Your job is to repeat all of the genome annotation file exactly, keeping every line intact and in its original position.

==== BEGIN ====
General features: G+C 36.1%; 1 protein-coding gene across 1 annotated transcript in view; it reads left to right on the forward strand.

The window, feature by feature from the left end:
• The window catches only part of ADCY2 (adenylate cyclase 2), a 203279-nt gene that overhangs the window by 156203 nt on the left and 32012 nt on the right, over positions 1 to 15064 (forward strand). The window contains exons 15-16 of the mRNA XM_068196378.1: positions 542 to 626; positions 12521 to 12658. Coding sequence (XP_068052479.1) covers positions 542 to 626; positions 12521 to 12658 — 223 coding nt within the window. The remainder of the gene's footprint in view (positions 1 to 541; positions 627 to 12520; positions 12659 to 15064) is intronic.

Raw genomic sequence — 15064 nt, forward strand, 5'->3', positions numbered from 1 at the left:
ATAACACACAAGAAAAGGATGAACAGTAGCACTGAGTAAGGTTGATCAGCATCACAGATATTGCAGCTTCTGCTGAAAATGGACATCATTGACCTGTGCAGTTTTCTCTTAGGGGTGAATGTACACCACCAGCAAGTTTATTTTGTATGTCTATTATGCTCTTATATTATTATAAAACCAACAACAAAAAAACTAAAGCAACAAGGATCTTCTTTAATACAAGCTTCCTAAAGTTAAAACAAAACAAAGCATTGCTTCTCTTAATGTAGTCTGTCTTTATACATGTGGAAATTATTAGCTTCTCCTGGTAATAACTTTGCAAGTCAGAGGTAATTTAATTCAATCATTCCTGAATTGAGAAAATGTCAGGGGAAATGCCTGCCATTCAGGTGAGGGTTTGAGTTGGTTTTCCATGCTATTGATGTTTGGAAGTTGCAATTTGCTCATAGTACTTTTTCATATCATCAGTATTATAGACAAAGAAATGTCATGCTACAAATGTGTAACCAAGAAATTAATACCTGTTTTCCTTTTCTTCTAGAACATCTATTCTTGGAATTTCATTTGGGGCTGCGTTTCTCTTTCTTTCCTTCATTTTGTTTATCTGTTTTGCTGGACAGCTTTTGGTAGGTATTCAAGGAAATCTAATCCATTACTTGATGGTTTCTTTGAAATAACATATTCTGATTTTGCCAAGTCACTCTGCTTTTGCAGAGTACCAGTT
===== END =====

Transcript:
General features: G+C 36.1%; 1 protein-coding gene across 1 annotated transcript in view; it reads left to right on the forward strand.

The window, feature by feature from the left end:
• The window catches only part of ADCY2 (adenylate cyclase 2), a 203279-nt gene that overhangs the window by 156203 nt on the left and 32012 nt on the right, over positions 1 to 15064 (forward strand). The window contains exons 15-16 of the mRNA XM_068196378.1: positions 542 to 626; positions 12521 to 12658. Coding sequence (XP_068052479.1) covers positions 542 to 626; positions 12521 to 12658 — 223 coding nt within the window. The remainder of the gene's footprint in view (positions 1 to 541; positions 627 to 12520; positions 12659 to 15064) is intronic.

Raw genomic sequence — 15064 nt, forward strand, 5'->3', positions numbered from 1 at the left:
ATAACACACAAGAAAAGGATGAACAGTAGCACTGAGTAAGGTTGATCAGCATCACAGATATTGCAGCTTCTGCTGAAAATGGACATCATTGACCTGTGCAGTTTTCTCTTAGGGGTGAATGTACACCACCAGCAAGTTTATTTTGTATGTCTATTATGCTCTTATATTATTATAAAACCAACAACAAAAAAACTAAAGCAACAAGGATCTTCTTTAATACAAGCTTCCTAAAGTTAAAACAAAACAAAGCATTGCTTCTCTTAATGTAGTCTGTCTTTATACATGTGGAAATTATTAGCTTCTCCTGGTAATAACTTTGCAAGTCAGAGGTAATTTAATTCAATCATTCCTGAATTGAGAAAATGTCAGGGGAAATGCCTGCCATTCAGGTGAGGGTTTGAGTTGGTTTTCCATGCTATTGATGTTTGGAAGTTGCAATTTGCTCATAGTACTTTTTCATATCATCAGTATTATAGACAAAGAAATGTCATGCTACAAATGTGTAACCAAGAAATTAATACCTGTTTTCCTTTTCTTCTAGAACATCTATTCTTGGAATTTCATTTGGGGCTGCGTTTCTCTTTCTTTCCTTCATTTTGTTTATCTGTTTTGCTGGACAGCTTTTGGTAGGTATTCAAGGAAATCTAATCCATTACTTGATGGTTTCTTTGAAATAACATATTCTGATTTTGCCAAGTCACTCTGCTTTTGCAGAGTACCAGTT